By: Kym Mirabella
With Valentine’s Day approaching, many ponder the concept of love, and one type of love that can not be denied is that of a pet, particularly dogs and cats – and there is scientific proof!
As per Ana Sandoiu of ‘Medical News Today’, “Oxytocin has long been referred to as “the love hormone” and the “cuddle hormone,” because we (and our pets) release it when we hug, touch, or look lovingly into someone’s eyes. This increases our attachment to that person (or animal.) This ‘love hormone’ helps cement and increase the bond we share.
Every time you gaze lovingly into your dog’s eyes their oxytocin levels go up. And so do yours.
Which begs the question: Why do so many people abandon their animals resulting in overcrowded animal shelters when we have so much to gain, and the need for sheltered animals is ever increasing? Truly, it’s a mystery.
Dr. ‘Mack’ Burriss discusses the ongoing need for animal shelters and happens to be one of Anderson’s most cherished citizens. Dr. Mack is 100 years old and opened
Anderson’s first animal shelter and spay/neuter program. He is also a retired Veterinarian, as well as a WWII and Korean War Veteran.
Dr. Mack passionately explained what urged him to start the first Animal Shelter in Anderson, “The fact that there were so many homeless and mistreated animals, well they needed a safe place to be and to be taken care of. So, we started the animal shelter. Dogs are certainly loyal to people, and we should be loyal to them. They love us unconditionally, and we should return something to them. Animals should be treated with kindness and made as comfortable as you can make them. As a society, we have an obligation to animals, all creatures great and small.”
Dr. Mack’s daughter Cindy Burriss added, “Some of our best dogs came from the animal shelter.”
Anderson citizen and long-time foster and adoption participant and advocate Masha Bayser discussed this idea, “It is important to support local shelters, but primarily as they are the first line responders to the pet overpopulation and irresponsible pet ownership in any 111 the shelters only have a limited amount of space and adoptions tend to be slow, they rely on rescues to pull animals and adopt them to free up space for incoming animals daily.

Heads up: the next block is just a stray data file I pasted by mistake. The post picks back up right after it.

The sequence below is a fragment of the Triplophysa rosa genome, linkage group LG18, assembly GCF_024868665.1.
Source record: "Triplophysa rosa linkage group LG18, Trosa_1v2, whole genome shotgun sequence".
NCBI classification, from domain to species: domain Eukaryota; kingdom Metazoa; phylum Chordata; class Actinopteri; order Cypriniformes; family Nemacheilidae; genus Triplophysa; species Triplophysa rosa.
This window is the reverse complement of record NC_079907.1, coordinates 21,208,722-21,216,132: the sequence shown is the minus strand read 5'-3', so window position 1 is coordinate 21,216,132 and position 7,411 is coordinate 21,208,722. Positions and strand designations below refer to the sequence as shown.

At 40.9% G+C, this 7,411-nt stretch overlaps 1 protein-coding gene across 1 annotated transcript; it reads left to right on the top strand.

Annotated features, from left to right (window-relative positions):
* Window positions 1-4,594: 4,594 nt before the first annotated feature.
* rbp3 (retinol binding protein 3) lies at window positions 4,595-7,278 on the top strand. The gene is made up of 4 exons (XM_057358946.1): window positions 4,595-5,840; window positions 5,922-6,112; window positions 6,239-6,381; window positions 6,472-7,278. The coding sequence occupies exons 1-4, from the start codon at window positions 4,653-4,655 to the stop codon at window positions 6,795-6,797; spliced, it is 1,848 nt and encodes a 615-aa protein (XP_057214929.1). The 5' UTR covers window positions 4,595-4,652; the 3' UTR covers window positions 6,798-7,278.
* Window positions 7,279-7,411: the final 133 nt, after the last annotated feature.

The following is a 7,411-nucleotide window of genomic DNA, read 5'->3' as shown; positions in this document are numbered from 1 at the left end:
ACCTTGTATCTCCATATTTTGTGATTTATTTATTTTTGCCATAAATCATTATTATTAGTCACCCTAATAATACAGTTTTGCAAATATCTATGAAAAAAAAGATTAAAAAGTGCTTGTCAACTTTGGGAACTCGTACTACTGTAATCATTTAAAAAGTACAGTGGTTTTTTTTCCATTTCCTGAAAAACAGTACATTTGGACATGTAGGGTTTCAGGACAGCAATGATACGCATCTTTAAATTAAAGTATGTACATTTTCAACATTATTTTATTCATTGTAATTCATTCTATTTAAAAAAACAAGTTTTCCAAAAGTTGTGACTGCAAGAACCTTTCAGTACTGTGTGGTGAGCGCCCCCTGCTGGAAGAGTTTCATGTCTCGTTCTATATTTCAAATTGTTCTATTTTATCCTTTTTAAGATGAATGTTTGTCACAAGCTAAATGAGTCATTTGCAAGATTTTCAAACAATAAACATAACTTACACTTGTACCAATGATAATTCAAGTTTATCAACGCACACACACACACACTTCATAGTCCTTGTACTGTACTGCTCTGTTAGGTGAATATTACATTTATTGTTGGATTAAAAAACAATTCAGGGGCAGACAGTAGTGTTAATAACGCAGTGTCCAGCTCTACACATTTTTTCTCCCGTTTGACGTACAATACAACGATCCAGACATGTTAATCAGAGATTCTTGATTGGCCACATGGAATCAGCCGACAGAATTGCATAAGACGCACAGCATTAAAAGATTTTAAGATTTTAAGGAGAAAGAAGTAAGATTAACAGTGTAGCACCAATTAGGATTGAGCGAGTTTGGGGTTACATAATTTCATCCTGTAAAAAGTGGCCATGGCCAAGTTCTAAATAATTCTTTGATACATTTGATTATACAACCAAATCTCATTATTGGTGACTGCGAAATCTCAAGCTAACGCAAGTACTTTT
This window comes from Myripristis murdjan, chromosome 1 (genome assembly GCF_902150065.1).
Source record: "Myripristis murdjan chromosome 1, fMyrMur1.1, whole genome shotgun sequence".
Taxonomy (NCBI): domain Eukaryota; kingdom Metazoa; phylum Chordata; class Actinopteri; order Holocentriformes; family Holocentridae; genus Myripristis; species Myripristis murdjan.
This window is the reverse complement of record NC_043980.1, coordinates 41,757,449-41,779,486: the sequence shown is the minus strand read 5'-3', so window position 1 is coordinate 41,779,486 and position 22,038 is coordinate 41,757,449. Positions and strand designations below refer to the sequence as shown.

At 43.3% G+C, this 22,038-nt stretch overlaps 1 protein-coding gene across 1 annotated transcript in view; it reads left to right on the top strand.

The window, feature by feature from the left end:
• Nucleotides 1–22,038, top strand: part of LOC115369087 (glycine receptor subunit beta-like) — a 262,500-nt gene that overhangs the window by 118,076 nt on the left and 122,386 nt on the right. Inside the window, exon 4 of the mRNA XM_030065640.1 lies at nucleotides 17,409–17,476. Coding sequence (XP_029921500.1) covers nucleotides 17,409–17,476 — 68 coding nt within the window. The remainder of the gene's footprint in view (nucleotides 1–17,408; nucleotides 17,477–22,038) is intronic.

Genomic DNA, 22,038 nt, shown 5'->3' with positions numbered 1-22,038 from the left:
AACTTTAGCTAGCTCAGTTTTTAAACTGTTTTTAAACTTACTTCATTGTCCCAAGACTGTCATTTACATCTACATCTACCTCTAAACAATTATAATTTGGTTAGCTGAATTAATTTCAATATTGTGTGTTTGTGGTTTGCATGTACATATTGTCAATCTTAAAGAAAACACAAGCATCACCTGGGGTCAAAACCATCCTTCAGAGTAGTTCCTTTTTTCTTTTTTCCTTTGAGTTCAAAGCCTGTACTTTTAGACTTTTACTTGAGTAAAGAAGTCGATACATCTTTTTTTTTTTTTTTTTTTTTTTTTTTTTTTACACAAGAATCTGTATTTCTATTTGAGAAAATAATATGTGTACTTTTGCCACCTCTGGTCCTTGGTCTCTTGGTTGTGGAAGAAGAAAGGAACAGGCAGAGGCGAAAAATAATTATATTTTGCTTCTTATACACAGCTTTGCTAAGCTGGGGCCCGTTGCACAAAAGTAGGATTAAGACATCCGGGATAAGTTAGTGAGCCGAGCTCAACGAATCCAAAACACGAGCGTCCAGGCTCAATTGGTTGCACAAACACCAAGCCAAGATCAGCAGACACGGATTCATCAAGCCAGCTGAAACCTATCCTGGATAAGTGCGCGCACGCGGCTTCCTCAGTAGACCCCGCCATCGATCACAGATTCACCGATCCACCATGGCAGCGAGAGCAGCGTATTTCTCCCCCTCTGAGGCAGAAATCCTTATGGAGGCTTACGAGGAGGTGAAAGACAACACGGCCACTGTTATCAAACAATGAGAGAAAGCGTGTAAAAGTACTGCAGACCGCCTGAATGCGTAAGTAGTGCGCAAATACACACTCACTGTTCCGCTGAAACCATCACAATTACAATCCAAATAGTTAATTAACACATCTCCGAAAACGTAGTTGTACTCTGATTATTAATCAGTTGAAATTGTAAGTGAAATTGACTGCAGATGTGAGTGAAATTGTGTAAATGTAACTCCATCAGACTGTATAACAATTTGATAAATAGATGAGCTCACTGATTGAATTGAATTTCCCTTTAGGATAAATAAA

In turn, rescues are mostly foster-based (no facilities) and rely on the community to foster animals until they are adopted. This involves networking the animal online and
in person, adoption events, ensuring the animal learns certain basic home habits, and the ability to assist in matching the animal with an appropriate adopter.”
Masha continued, “We volunteered at two open intake county shelters for over 10 years. We fostered 47 dogs and 2 cats, and we directly or indirectly found everyone forever homes. It has all been extremely rewarding knowing these animals are better off now than where they started…We also donate financially every single month, which is another important part. Rescues solely rely on donations to survive – to vet and train the animals in their care and to provide food and meds.”
Rosemary Gregory is another Anderson shelter supporter, “I have a rescue dog now named Duke. He is 18. Do not hesitate to adopt an animal. They have a lot to give, and they need your love.”
So open your heart and rescue an animal so you can find your True Love with Four Paws!
If you are interested in adopting any pets seen here, send a message to Anderson County Humane Society on Facebook messenger or call 864-367-7220. Please leave a message.